People

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PPEL Studies Team

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Faculty

Dr. Heather Bachman

Heather Bachman

Dr. Heather Bachman is an associate professor of applied developmental psychology in the School of Education at the University of Pittsburgh. She also has secondary faculty appointments in the Department of Psychology and the Learning Sciences and Policy program. Dr. Bachman has an extensive background in early academic and social development, family and classroom processes, and policy-relevant research with low-income families. She has been funded by the NICHD, NSF, the Spencer Foundation, and the National Center for Family and Marriage Research to examine key contextual factors in the home, classroom, and public policies that promote low-income children's well-being. Dr. Bachman completed her Ph.D. and master's degree in developmental psychology at Loyola University Chicago. She completed her postdoctoral training in multidisciplinary policy research at the Institute for Policy Research at Northwestern University. Dr. Bachman graduated from Wheaton College with a bachelor's degree in psychology. Outside of the lab, Dr. Bachman enjoys playing with her son and meeting with her fabulous Pitt book group.

Heather's School of Education profile

Heather's Department of Psychology profile

Dr. Melissa Libertus

Melissa Libertus

Dr. Melissa Libertus is an associate professor in the University of Pittsburgh Department of Psychology and a research scientist at the Learning Research and Development Center. Her research focuses on how young children think and learn about the world around them. She completed her Ph.D. in psychology and neuroscience at Duke University and her postdoctoral fellowship at the Department of Psychological and Brain Sciences at Johns Hopkins University. She graduated from the University of Osnabrück in Germany with a bachelor's degree in cognitive science.

Fun Fact: When Dr. Libertus moved to Pittsburgh from Germany, she finally realized why her bike has 24 gears. She needs to use all of them for her work commute to get up and down the steep hills between Greenfield and Oakland.

Dr. Elizabeth Votruba-Drzal

Elizabeth Votruba-Drzal

Dr. Elizabeth Votruba-Drzal is a professor of psychology and a senior scientist at the Learning Research and Development Center at the University of Pittsburgh. She is also a faculty affiliate at the University of Pittsburgh's Center on Race and Social Problems. Dr. Votruba-Drzal's research focuses on how dimensions of socioeconomic status, including income and education, shape child and adolescent development. Additionally, Dr. Votruba-Drzal addresses a range of research questions with relevance for characterizing and addressing inequality in children's life chances. She received a Ph.D. in human development and social policy from Northwestern University. She graduated from Michigan State University with a bachelor's degree in social relations. Outside of her work life, Dr. Votruba-Drzal enjoys spending time with her family as well as reading, running, hiking, skiing, and practicing yoga.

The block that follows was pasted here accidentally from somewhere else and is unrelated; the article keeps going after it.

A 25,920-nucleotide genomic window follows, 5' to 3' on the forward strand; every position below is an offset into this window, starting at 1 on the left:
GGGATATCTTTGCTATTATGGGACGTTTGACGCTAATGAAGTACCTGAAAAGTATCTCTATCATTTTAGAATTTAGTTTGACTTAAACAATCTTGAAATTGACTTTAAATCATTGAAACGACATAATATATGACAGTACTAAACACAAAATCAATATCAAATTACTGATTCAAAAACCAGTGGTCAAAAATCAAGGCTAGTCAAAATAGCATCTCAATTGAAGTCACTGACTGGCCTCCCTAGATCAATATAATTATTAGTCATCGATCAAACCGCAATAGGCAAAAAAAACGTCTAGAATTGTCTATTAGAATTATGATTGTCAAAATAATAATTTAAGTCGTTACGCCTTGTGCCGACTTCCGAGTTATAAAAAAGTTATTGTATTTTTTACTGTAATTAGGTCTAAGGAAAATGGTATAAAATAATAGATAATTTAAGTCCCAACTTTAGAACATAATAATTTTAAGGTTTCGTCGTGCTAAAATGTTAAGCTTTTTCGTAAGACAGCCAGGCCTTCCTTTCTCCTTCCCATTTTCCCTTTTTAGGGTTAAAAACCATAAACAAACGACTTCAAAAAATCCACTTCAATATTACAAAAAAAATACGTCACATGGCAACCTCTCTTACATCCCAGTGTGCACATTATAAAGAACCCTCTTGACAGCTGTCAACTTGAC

Postdoctoral Associate

Leanne Elliott

Leanne Elliot

Leanne Elliott is a postdoctoral associate at the Learning Research and Development Center at the University of Pittsburgh. Her research focuses on how children's early academic and cognitive skills develop in diverse settings. Leanne also studies how parents support their children's academic skills before the start of school. She conducts secondary analyses of large, publicly-available datasets, as well as lab-and home-based research studies that include assessments, surveys, and interviews. Leanne received her Ph.D. in developmental psychology from the University of Pittsburgh. She graduated from the University of Delaware with bachelor's degrees in cognitive science and psychology. Outside of the lab, Leanne bikes on trails around Pittsburgh and spends time with her two puggles.

Research Associate

Portia Miller

Portia Miller

Portia Miller is a research associate on the PPEL studies. Her research goals focus on investigating how economic disadvantage impacts child and adolescent development, with a particular interest in examining factors that contribute to or can alleviate income disparities in school readiness. In pursuing these goals, Portia has studied how children's early contexts, like neighborhoods and child care, shape the academic and behavioral development of ethnically-diverse and socioeconomically disadvantaged children. She uses an interdisciplinary approach that integrates theories and methods from psychology, developmental psychopathology, economics, and sociology. Portia earned a Ph.D. in psychology from the University of Pittsburgh. She also received a J.D. and a bachelor's degree in psychology from the University of Pittsburgh. In her spare time, Portia enjoys reading and spending time with her family.

Students

Lorraine Blatt

Lorraine Blatt

Lorraine Blatt is a third-year doctoral student in the Developmental Psychology program. Lorraine's research examines how public policy and structural factors influence child development and how those associations interact with socioeconomic status and race/ethnicity. Lorraine received her master's degree from the University of Pittsburgh and a bachelor's degree from Grinnell College. Before attending graduate school, she conducted policy research at the Urban Institute. Outside of the lab, Lorraine enjoys spending time with her family, friends, and their pets.

Linsah Coulanges

Linsah Coulanges

Linsah Coulanges is a first-year graduate student in the Developmental Psychology program. Linsah's research focuses on identifying factors that can contribute to minority and socioeconomically disadvantaged children's academic achievement. She received a master's degree in psychology from Boston University. Linsah graduated from Rutgers University with a bachelor's degree in psychology and minors in Spanish and education. She is a current member of the Psychology Equity and Inclusion Committee (PEIC) in the Department of Psychology. In her spare time, Linsah enjoys traveling and cooking.

Shirley Duong

Shirley Duong